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      the National Institute of Arthritis and Musculoskeletal and Skin Diseases) to expand ongoing basic research on relevant tissues (e.g., skeletal muscle, tendon, peripheral nerve) to promote study of those parameters that are directly relevant to work-related musculoskeletal disorders.

    • Creating mechanisms to stimulate collaboration and cross-training of researchers in the basic and applied sciences directly relevant to work-related musculoskeletal disorders.

    • Developing mechanisms to promote research jointly conducted by industry and the relevant academic disciplines on work-related musculoskeletal disorders.

    2. Expanding considerably research training relevant to musculoskeletal disorders, particularly with relation to graduate programs in epidemiology, occupational health, occupational psychology, and ergonomics, to produce additional individuals with research training.

    3. Expanding education and training programs to assist workers and employers (particularly small employers) in understanding and utilizing the range of possible workplace interventions designed to reduce musculoskeletal disorders. In addition, consideration should be given to expanding continuing education (e.g., NIOSH Education and Research and Training Projects) for a broad range of professionals concerning risk factors that contribute to musculoskeletal disorders inside and outside the workplace.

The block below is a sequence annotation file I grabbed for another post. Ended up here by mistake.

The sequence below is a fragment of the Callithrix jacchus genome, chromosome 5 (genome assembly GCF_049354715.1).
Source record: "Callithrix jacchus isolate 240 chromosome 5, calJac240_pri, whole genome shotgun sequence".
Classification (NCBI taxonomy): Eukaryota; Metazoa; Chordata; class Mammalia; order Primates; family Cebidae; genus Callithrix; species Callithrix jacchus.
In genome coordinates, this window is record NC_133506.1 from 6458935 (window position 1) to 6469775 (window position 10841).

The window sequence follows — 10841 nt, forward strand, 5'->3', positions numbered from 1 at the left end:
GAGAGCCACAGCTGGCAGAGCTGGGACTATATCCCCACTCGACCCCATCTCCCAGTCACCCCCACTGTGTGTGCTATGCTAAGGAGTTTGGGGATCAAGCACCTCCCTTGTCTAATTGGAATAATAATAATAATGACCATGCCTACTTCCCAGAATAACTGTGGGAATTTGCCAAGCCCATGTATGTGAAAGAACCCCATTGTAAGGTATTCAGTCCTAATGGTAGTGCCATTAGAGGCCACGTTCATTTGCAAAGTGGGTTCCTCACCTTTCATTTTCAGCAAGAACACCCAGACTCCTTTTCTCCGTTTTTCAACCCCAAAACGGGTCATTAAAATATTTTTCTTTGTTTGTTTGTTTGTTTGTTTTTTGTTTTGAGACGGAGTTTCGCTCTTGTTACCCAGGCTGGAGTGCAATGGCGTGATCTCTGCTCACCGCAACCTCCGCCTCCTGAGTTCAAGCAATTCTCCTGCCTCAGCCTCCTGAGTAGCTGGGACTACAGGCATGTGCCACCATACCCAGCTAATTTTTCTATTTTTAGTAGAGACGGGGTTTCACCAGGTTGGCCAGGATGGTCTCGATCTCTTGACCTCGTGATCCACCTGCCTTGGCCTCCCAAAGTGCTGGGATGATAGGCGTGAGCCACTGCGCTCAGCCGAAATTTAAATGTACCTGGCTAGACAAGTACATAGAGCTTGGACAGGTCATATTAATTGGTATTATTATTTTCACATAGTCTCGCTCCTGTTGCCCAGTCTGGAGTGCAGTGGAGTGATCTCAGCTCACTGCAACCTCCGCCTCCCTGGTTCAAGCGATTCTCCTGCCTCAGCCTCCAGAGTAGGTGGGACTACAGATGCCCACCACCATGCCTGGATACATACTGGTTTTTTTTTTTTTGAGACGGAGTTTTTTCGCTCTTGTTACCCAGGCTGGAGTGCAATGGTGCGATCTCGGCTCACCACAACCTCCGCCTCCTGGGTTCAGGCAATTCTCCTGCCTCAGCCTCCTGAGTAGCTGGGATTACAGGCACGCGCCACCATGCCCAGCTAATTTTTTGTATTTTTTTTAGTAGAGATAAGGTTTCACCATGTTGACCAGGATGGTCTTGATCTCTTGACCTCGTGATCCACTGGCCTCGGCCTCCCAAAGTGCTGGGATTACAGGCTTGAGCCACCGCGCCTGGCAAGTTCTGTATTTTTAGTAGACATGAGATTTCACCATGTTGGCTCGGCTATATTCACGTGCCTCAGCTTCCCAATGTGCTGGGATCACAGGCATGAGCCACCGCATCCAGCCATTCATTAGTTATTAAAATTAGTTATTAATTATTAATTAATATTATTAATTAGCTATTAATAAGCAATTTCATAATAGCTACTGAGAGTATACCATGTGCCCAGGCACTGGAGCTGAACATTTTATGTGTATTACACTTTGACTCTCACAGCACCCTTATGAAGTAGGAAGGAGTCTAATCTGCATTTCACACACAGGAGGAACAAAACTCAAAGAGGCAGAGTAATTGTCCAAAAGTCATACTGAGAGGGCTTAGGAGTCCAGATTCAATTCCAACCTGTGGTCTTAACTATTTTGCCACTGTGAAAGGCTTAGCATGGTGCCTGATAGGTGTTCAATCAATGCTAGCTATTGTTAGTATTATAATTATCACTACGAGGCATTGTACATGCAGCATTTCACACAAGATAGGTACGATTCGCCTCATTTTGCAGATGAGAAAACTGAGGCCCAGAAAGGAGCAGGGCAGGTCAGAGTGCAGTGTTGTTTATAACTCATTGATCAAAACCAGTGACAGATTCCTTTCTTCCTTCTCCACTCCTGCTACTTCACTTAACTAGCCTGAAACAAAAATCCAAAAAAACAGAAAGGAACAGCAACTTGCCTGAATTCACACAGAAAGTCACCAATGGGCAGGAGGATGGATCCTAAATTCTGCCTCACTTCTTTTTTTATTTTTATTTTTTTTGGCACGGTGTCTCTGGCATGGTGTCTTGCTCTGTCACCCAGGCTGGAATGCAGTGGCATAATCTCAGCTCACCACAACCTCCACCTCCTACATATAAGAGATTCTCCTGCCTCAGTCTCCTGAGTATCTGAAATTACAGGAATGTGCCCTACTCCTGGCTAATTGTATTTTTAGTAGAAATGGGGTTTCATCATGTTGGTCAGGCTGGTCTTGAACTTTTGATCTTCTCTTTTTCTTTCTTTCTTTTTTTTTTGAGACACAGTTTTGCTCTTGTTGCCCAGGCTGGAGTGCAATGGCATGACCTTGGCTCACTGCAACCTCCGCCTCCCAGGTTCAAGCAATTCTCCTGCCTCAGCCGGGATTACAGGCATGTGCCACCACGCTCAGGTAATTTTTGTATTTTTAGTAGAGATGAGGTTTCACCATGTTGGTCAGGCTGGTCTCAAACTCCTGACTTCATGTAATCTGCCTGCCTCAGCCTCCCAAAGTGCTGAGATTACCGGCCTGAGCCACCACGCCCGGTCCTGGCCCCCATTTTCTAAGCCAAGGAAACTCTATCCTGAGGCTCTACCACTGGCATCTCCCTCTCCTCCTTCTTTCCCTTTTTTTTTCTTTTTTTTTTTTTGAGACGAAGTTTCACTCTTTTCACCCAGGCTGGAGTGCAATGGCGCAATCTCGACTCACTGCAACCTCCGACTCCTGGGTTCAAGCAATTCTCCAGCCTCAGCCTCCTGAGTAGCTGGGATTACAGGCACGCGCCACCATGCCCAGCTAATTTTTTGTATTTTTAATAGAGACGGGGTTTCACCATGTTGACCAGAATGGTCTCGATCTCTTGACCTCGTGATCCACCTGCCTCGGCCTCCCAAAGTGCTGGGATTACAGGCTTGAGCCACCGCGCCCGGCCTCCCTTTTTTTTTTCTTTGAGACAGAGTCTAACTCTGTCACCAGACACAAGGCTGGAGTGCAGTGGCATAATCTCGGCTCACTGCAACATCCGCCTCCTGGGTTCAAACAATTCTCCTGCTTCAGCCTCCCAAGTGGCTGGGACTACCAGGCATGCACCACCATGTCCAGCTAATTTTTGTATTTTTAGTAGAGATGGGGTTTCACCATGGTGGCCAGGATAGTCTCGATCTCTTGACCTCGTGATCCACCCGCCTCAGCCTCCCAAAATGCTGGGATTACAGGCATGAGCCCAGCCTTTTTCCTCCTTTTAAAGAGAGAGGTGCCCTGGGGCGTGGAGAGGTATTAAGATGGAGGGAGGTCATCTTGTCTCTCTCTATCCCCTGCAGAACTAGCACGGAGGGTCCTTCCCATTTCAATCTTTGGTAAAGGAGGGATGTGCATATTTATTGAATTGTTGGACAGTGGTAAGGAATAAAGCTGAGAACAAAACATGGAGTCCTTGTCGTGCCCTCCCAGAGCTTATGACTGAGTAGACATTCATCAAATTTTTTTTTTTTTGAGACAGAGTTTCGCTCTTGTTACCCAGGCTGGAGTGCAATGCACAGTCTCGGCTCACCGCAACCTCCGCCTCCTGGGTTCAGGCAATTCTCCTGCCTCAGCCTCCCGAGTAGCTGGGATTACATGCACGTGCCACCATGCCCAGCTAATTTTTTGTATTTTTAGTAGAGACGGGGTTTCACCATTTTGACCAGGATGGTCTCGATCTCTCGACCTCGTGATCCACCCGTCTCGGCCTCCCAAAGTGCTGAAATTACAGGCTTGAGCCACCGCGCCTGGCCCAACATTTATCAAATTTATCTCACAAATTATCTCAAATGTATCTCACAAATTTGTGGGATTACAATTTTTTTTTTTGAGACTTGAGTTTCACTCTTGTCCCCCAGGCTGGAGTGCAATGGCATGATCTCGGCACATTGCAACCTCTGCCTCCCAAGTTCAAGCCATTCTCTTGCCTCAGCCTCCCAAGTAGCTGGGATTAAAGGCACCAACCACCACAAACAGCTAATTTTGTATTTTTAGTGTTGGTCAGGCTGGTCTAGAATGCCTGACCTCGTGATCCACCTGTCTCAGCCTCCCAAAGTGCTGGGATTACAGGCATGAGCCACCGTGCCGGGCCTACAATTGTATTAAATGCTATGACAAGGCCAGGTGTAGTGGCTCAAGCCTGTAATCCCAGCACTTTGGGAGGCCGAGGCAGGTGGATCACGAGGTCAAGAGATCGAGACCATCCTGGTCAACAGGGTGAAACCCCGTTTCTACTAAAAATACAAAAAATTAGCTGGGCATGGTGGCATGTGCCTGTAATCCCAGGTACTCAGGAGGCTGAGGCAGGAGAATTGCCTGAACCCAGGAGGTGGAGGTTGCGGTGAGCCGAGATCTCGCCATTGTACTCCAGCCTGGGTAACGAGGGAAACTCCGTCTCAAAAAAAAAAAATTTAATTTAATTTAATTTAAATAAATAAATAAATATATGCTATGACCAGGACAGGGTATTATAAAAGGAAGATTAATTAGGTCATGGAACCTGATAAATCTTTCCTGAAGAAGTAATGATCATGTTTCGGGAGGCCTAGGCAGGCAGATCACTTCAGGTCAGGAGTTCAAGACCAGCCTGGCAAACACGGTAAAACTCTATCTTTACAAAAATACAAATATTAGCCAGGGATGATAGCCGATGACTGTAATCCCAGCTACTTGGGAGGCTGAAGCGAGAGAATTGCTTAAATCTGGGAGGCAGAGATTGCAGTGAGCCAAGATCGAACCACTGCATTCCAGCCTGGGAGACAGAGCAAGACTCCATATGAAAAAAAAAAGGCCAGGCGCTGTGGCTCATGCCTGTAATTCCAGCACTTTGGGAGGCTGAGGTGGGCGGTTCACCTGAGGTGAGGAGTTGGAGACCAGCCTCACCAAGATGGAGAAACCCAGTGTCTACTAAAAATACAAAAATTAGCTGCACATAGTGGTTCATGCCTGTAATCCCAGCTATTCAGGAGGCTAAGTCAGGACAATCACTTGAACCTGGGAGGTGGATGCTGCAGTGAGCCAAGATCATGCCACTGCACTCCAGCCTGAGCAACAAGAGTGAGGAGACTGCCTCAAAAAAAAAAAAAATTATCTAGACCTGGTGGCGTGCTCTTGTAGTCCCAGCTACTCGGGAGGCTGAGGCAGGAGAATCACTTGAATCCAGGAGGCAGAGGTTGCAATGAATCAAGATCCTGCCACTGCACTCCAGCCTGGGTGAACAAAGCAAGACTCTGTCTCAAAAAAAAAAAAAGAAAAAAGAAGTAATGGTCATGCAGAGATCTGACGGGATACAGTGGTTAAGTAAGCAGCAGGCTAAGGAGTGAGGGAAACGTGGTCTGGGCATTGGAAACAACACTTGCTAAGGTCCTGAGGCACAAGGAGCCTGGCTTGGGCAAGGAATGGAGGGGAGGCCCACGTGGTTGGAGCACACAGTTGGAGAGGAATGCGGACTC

4. Developing mechanisms for cooperative studies among industry, labor unions, and academia, including:

    • Establishing a database of and mechanism for communicating “best practices.”

    • Providing incentives for industry and union cooperation with due regard for proprietary considerations and administrative barriers.

    • Encouraging funding for such studies from industry, labor, academia, and government sources.

    5. Revising administrative procedures to promote joint research funding among agencies.

    6. Encouraging the exchange of scientific information among researchers interested in intervention research through a variety of mechanisms. Areas that could benefit include the development of (1) research methodologies, especially improved measurement of outcomes and exposures, covariates, and costs and (2) uniform approaches, allowing findings to be compared across studies. In addition, periodic meetings

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